Increased accessibility to on-campus childcare services may take the form of non-traditional operation hours and/or flexibility with bringing children to class. Ensuring that students are aware of campus services, such as lactation rooms, contributes to the reduction of stigma around nursing on campus. Over the past years, more universities have also modified academic spaces, such as libraries, to offer family-friendly study spaces to allow parents and their child(ren) environments that support study needs as well as stimulation needs for children.
Reducing food insecurity among students includes increasing access to nutritious, affordable options for residential and commuter students. Committing to student worker wages that are responsive to inflation and rising costs of living allows parenting and pregnant students greater income stability. Campus housing should include options for student parents in close proximity to childcare services.
Academic institutions may consider the incorporation of navigators, similar to those in healthcare insurance settings, who can assist student parents with understanding and enrolling in social services, such as SNAP, WIC, TANF, and Medicare, while sharing affordable housing and childcare services.
Inclusive language around parenting programs and services can increase comfort for parenting students with identities beyond the gender binary. Print materials, policy, and conversation should recognize nonbinary and transgender parenting students and address their needs for accommodations on campus and beyond.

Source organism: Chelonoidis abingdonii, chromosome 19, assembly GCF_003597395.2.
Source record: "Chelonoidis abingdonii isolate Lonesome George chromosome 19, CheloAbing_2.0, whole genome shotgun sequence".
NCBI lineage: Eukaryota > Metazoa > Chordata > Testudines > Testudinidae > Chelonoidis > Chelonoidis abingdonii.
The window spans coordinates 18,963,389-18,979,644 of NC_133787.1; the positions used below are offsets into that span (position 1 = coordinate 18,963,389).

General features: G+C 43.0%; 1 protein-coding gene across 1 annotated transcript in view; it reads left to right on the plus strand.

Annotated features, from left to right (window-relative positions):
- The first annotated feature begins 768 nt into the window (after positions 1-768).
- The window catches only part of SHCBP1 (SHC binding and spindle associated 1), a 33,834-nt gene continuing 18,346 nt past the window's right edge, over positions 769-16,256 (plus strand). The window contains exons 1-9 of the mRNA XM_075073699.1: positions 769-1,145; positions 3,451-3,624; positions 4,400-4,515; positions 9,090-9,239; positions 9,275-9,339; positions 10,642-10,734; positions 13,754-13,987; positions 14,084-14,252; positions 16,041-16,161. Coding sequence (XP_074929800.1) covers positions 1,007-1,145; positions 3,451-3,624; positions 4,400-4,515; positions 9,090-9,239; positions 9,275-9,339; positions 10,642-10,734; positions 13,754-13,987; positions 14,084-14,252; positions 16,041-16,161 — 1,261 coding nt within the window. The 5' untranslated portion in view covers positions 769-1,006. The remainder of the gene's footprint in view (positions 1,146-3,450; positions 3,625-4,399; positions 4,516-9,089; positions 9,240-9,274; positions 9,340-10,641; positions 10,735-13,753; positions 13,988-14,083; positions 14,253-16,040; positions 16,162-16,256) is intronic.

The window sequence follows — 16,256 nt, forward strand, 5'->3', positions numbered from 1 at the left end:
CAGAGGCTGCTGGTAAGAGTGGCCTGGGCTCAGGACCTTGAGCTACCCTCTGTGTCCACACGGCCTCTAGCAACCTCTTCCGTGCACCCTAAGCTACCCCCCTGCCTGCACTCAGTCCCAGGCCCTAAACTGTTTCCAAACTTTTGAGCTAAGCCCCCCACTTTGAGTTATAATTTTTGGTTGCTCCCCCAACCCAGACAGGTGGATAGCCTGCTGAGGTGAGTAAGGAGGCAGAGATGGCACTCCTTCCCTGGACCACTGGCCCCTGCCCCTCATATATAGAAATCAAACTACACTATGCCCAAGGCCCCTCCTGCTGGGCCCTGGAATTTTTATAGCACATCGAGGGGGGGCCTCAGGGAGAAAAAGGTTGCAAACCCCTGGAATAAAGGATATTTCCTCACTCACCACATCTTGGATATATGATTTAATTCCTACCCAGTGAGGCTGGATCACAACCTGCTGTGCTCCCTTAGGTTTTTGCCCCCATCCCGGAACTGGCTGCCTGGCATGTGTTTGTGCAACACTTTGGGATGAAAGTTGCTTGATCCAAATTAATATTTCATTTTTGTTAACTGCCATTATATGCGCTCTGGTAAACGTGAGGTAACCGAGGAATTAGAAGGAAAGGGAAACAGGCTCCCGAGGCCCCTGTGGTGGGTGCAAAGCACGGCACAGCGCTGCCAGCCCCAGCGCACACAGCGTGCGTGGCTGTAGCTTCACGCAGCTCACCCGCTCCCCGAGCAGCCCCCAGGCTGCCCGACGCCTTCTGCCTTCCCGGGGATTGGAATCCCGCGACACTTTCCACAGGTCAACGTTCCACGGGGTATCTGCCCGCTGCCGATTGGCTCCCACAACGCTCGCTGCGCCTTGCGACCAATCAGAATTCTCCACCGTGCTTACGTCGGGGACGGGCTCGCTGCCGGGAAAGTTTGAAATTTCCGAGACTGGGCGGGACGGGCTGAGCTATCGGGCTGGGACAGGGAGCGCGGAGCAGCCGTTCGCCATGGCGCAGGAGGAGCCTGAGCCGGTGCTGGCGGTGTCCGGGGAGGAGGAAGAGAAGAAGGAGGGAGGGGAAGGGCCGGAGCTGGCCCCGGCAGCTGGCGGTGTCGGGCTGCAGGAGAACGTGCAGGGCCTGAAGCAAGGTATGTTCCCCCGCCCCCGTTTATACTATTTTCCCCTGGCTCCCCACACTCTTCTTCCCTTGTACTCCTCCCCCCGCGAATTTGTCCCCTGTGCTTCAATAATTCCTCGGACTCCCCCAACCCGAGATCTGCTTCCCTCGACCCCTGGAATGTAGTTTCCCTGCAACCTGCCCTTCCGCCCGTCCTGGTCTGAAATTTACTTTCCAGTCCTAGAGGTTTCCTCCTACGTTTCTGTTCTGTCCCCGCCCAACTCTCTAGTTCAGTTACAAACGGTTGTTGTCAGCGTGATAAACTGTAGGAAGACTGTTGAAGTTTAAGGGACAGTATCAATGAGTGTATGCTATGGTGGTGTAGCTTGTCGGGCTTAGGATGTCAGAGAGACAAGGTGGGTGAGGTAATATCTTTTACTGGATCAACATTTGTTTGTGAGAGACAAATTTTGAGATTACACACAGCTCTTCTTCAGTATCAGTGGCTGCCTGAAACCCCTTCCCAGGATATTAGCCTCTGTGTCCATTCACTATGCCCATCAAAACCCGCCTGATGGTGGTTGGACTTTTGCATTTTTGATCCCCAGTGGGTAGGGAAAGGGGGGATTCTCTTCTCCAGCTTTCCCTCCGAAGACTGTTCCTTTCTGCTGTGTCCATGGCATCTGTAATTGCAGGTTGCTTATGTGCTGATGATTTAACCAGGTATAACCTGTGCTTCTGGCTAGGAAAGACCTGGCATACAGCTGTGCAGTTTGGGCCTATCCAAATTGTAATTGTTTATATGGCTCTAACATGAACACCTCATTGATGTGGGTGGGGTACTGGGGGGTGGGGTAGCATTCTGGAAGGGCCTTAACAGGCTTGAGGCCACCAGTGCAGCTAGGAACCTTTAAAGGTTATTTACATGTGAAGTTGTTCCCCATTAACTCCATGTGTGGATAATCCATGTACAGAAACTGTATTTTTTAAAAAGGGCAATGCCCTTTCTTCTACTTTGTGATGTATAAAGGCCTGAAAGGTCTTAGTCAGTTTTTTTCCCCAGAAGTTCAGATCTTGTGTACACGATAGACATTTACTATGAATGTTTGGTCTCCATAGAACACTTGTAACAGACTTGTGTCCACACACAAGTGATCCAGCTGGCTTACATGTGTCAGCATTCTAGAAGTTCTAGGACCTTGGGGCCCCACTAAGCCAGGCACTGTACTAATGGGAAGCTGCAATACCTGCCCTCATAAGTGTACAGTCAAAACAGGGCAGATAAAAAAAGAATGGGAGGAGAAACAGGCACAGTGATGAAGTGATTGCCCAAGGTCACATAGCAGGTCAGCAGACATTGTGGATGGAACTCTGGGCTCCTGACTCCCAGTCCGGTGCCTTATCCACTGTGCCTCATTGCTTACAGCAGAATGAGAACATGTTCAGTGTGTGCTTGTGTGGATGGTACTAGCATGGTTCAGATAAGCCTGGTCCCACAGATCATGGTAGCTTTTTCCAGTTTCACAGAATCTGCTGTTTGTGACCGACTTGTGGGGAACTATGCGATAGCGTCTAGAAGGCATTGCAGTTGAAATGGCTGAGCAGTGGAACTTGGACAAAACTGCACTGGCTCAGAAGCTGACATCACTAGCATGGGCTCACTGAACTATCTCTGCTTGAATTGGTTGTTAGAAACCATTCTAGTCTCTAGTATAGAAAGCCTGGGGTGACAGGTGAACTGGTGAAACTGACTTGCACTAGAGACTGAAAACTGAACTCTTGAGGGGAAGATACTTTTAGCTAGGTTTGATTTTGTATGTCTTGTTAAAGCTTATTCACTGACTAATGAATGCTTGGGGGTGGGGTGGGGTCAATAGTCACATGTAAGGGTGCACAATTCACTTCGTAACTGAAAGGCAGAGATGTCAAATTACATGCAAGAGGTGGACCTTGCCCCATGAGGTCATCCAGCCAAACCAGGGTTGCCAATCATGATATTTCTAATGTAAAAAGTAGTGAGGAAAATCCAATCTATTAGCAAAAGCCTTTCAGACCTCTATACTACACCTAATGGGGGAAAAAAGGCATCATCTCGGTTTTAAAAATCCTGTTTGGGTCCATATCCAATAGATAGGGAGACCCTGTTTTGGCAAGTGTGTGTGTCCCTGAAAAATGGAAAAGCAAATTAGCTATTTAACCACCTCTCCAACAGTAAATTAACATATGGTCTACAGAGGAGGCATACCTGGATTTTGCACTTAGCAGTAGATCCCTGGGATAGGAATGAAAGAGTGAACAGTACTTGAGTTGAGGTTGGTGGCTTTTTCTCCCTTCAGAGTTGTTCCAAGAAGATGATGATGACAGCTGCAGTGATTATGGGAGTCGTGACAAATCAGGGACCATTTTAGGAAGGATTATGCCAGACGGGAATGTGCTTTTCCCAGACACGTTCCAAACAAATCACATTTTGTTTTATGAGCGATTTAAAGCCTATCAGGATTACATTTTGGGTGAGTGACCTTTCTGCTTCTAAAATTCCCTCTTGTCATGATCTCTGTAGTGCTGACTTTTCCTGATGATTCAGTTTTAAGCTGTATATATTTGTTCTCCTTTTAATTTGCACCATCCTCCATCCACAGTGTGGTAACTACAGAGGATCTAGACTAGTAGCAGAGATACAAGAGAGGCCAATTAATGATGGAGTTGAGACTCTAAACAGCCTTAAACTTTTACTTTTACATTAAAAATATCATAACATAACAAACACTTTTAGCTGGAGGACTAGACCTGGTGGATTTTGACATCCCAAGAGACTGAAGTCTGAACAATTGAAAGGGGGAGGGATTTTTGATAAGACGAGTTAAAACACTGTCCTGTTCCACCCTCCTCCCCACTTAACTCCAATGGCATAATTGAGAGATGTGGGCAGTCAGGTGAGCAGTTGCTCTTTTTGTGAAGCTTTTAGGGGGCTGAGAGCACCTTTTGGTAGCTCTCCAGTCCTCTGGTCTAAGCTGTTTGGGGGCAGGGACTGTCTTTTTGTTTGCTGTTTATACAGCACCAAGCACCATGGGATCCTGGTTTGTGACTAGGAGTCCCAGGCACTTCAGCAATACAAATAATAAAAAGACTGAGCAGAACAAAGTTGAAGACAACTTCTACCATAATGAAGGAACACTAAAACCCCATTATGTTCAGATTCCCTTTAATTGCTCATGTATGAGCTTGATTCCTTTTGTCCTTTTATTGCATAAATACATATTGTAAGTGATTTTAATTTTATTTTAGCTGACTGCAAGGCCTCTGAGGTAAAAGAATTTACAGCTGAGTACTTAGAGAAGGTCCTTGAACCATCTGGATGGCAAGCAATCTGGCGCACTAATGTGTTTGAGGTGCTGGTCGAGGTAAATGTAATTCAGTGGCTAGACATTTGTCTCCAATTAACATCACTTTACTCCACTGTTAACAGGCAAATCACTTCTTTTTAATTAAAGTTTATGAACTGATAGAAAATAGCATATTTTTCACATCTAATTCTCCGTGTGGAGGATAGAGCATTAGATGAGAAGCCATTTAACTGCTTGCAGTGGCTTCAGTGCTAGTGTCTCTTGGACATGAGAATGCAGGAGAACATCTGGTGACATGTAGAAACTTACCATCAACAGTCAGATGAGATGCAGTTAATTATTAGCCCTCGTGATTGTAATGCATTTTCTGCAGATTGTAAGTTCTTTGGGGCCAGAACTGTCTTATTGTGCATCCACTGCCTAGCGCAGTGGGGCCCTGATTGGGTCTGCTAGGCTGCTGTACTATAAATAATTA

- Jed Foundation. 2021. Improving Mental Health of Student Parents: A Framework for Higher Education. Ascend at the Aspen Institute. https://ascend.aspeninstitute.org/wp-content/uploads/2021/05/MentalHealthFramework_Final.pdf
- HSS. 2022. Social Determinants of Health. Healthy People 2030. https://health.gov/healthypeople/objectives-and-data/social-determinants-health
- United States Government Accountability Office. 2016. More Information Could Help Student Parents Access Additional Federal Student Aid. United States Government Accountability Office. https://www.gao.gov/assets/gao-19-522.pdf
- National Center for Education Statistics. 2022.. Total fall enrollment in degree-granting postsecondary institutions, by level of enrollment, sex, attendance status, and race/ethnicity or nonresident alien status of student: Selected years, 1976 through 2019. https://nces.ed.gov/programs/digest/d20/tables/dt20_306.10.asp